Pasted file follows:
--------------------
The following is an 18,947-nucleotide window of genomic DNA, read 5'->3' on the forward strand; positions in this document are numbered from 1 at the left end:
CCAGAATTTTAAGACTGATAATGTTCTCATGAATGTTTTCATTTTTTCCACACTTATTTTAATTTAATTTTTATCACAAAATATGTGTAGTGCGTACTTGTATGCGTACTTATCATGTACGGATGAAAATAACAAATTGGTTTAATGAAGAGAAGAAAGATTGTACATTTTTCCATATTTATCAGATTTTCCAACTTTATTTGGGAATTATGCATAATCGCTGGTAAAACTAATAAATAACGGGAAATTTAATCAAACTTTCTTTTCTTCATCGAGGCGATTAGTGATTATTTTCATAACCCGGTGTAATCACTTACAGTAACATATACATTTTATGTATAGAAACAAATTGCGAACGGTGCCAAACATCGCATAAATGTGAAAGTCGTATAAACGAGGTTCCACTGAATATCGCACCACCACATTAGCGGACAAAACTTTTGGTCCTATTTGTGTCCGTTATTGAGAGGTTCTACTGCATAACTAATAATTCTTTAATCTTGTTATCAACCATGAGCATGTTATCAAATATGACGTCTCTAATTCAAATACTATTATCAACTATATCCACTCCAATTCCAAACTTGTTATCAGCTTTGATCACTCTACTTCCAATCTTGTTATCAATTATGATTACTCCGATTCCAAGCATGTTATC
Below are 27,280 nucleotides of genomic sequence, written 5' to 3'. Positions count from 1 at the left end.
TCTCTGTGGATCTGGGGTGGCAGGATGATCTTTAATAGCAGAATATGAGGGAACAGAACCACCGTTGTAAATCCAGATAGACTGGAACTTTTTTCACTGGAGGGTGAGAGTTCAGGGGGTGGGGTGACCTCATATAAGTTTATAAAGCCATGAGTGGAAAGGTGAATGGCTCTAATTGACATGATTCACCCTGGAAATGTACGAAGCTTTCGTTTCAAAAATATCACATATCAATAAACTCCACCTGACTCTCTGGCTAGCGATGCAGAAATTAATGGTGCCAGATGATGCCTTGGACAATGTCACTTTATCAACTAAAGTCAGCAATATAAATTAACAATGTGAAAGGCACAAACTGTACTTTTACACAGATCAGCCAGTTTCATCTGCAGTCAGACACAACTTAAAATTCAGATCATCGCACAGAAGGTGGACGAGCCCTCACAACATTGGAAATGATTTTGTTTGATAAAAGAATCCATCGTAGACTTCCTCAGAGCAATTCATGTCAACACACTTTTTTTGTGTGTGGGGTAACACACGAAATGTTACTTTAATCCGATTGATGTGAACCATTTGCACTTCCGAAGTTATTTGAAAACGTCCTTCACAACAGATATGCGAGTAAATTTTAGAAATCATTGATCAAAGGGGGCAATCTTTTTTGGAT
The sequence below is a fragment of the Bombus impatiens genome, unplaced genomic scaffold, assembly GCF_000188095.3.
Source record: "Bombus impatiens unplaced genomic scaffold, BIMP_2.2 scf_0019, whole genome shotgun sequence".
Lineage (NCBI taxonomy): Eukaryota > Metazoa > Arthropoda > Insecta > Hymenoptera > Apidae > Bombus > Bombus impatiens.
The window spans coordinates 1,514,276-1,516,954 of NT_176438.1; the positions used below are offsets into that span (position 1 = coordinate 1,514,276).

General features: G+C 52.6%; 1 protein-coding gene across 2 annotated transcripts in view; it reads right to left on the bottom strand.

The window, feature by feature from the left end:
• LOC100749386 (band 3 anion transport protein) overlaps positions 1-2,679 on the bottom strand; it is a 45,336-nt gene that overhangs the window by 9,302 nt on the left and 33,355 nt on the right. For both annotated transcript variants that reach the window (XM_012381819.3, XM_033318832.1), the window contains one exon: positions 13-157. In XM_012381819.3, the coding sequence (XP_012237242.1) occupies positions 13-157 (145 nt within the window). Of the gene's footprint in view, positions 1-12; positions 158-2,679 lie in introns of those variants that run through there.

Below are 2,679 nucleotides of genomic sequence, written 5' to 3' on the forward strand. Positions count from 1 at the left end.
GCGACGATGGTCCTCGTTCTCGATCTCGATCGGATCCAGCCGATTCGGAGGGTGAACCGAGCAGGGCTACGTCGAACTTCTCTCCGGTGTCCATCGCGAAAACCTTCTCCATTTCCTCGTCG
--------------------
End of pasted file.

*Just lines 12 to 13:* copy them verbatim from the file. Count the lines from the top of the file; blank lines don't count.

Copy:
Below are 2,679 nucleotides of genomic sequence, written 5' to 3' on the forward strand. Positions count from 1 at the left end.
GCGACGATGGTCCTCGTTCTCGATCTCGATCGGATCCAGCCGATTCGGAGGGTGAACCGAGCAGGGCTACGTCGAACTTCTCTCCGGTGTCCATCGCGAAAACCTTCTCCATTTCCTCGTCG